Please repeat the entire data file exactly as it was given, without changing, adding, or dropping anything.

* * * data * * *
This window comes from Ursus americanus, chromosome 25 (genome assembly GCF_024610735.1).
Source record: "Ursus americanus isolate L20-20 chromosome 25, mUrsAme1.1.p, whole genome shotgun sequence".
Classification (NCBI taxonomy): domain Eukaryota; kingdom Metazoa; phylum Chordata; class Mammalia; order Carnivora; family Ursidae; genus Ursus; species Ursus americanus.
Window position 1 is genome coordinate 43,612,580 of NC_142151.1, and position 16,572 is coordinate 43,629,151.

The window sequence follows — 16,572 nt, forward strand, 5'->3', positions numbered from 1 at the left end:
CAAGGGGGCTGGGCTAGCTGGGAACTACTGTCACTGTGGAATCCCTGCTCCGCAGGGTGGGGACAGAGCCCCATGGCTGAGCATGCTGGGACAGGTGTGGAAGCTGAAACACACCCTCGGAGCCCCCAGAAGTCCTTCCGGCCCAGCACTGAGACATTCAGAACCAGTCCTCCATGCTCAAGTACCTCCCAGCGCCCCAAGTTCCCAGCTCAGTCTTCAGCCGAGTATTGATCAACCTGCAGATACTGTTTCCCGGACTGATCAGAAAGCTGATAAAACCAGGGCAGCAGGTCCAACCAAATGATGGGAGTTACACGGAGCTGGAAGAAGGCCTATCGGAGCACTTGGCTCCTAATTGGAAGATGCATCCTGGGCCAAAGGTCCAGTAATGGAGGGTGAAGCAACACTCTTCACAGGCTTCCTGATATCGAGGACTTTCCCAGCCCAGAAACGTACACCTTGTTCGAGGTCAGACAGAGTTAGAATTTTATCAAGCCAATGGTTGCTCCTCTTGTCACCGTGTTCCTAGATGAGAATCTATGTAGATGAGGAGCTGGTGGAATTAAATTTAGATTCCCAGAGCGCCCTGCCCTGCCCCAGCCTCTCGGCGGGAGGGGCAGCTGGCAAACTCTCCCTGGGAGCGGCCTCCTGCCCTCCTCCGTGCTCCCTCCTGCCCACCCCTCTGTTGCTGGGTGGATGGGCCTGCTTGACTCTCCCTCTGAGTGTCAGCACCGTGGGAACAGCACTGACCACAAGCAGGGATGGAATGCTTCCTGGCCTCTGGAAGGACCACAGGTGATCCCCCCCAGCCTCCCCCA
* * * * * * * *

This window comes from Ursus americanus, chromosome 25 (genome assembly GCF_024610735.1).
Source record: "Ursus americanus isolate L20-20 chromosome 25, mUrsAme1.1.p, whole genome shotgun sequence".
Classification (NCBI taxonomy): domain Eukaryota; kingdom Metazoa; phylum Chordata; class Mammalia; order Carnivora; family Ursidae; genus Ursus; species Ursus americanus.
Window position 1 is genome coordinate 43,612,580 of NC_142151.1, and position 16,572 is coordinate 43,629,151.

The window sequence follows — 16,572 nt, forward strand, 5'->3', positions numbered from 1 at the left end:
CAAGGGGGCTGGGCTAGCTGGGAACTACTGTCACTGTGGAATCCCTGCTCCGCAGGGTGGGGACAGAGCCCCATGGCTGAGCATGCTGGGACAGGTGTGGAAGCTGAAACACACCCTCGGAGCCCCCAGAAGTCCTTCCGGCCCAGCACTGAGACATTCAGAACCAGTCCTCCATGCTCAAGTACCTCCCAGCGCCCCAAGTTCCCAGCTCAGTCTTCAGCCGAGTATTGATCAACCTGCAGATACTGTTTCCCGGACTGATCAGAAAGCTGATAAAACCAGGGCAGCAGGTCCAACCAAATGATGGGAGTTACACGGAGCTGGAAGAAGGCCTATCGGAGCACTTGGCTCCTAATTGGAAGATGCATCCTGGGCCAAAGGTCCAGTAATGGAGGGTGAAGCAACACTCTTCACAGGCTTCCTGATATCGAGGACTTTCCCAGCCCAGAAACGTACACCTTGTTCGAGGTCAGACAGAGTTAGAATTTTATCAAGCCAATGGTTGCTCCTCTTGTCACCGTGTTCCTAGATGAGAATCTATGTAGATGAGGAGCTGGTGGAATTAAATTTAGATTCCCAGAGCGCCCTGCCCTGCCCCAGCCTCTCGGCGGGAGGGGCAGCTGGCAAACTCTCCCTGGGAGCGGCCTCCTGCCCTCCTCCGTGCTCCCTCCTGCCCACCCCTCTGTTGCTGGGTGGATGGGCCTGCTTGACTCTCCCTCTGAGTGTCAGCACCGTGGGAACAGCACTGACCACAAGCAGGGATGGAATGCTTCCTGGCCTCTGGAAGGACCACAGGTGATCCCCCCCAGCCTCCCCCA